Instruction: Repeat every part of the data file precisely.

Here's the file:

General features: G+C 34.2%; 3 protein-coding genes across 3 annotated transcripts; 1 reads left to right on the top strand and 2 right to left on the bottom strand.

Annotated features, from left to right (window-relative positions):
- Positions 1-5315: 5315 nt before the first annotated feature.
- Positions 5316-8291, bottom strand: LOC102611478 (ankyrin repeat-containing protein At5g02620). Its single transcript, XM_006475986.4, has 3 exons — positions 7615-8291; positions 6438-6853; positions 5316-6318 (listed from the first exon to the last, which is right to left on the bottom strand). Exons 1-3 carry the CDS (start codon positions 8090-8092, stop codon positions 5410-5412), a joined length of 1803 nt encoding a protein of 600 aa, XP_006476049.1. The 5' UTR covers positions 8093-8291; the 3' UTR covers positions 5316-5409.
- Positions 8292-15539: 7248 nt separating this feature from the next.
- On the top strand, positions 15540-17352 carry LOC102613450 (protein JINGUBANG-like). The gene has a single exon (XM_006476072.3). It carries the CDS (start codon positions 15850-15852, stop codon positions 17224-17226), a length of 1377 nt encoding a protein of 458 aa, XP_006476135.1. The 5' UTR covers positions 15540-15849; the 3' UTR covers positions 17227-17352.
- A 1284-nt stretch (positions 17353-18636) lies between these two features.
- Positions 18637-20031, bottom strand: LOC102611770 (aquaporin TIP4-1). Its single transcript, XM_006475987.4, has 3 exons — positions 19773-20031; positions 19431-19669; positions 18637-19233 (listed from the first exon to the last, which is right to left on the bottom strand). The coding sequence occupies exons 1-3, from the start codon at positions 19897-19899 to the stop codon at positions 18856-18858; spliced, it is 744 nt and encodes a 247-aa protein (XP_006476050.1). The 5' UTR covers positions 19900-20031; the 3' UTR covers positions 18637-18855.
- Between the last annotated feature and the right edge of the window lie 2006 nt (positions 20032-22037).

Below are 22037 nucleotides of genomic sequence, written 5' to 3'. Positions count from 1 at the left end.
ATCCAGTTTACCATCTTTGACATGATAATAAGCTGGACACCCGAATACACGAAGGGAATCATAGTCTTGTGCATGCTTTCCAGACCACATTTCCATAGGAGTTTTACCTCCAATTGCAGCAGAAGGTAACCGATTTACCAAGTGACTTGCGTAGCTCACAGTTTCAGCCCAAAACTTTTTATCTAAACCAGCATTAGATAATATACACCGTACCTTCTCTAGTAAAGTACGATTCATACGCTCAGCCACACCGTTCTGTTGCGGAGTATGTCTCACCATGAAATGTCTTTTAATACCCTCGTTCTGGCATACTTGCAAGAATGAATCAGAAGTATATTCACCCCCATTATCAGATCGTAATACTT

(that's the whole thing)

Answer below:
General features: G+C 34.2%; 3 protein-coding genes across 3 annotated transcripts; 1 reads left to right on the top strand and 2 right to left on the bottom strand.

Annotated features, from left to right (window-relative positions):
- Positions 1-5315: 5315 nt before the first annotated feature.
- Positions 5316-8291, bottom strand: LOC102611478 (ankyrin repeat-containing protein At5g02620). Its single transcript, XM_006475986.4, has 3 exons — positions 7615-8291; positions 6438-6853; positions 5316-6318 (listed from the first exon to the last, which is right to left on the bottom strand). Exons 1-3 carry the CDS (start codon positions 8090-8092, stop codon positions 5410-5412), a joined length of 1803 nt encoding a protein of 600 aa, XP_006476049.1. The 5' UTR covers positions 8093-8291; the 3' UTR covers positions 5316-5409.
- Positions 8292-15539: 7248 nt separating this feature from the next.
- On the top strand, positions 15540-17352 carry LOC102613450 (protein JINGUBANG-like). The gene has a single exon (XM_006476072.3). It carries the CDS (start codon positions 15850-15852, stop codon positions 17224-17226), a length of 1377 nt encoding a protein of 458 aa, XP_006476135.1. The 5' UTR covers positions 15540-15849; the 3' UTR covers positions 17227-17352.
- A 1284-nt stretch (positions 17353-18636) lies between these two features.
- Positions 18637-20031, bottom strand: LOC102611770 (aquaporin TIP4-1). Its single transcript, XM_006475987.4, has 3 exons — positions 19773-20031; positions 19431-19669; positions 18637-19233 (listed from the first exon to the last, which is right to left on the bottom strand). The coding sequence occupies exons 1-3, from the start codon at positions 19897-19899 to the stop codon at positions 18856-18858; spliced, it is 744 nt and encodes a 247-aa protein (XP_006476050.1). The 5' UTR covers positions 19900-20031; the 3' UTR covers positions 18637-18855.
- Between the last annotated feature and the right edge of the window lie 2006 nt (positions 20032-22037).

Below are 22037 nucleotides of genomic sequence, written 5' to 3'. Positions count from 1 at the left end.
ATCCAGTTTACCATCTTTGACATGATAATAAGCTGGACACCCGAATACACGAAGGGAATCATAGTCTTGTGCATGCTTTCCAGACCACATTTCCATAGGAGTTTTACCTCCAATTGCAGCAGAAGGTAACCGATTTACCAAGTGACTTGCGTAGCTCACAGTTTCAGCCCAAAACTTTTTATCTAAACCAGCATTAGATAATATACACCGTACCTTCTCTAGTAAAGTACGATTCATACGCTCAGCCACACCGTTCTGTTGCGGAGTATGTCTCACCATGAAATGTCTTTTAATACCCTCGTTCTGGCATACTTGCAAGAATGAATCAGAAGTATATTCACCCCCATTATCAGATCGTAATACTT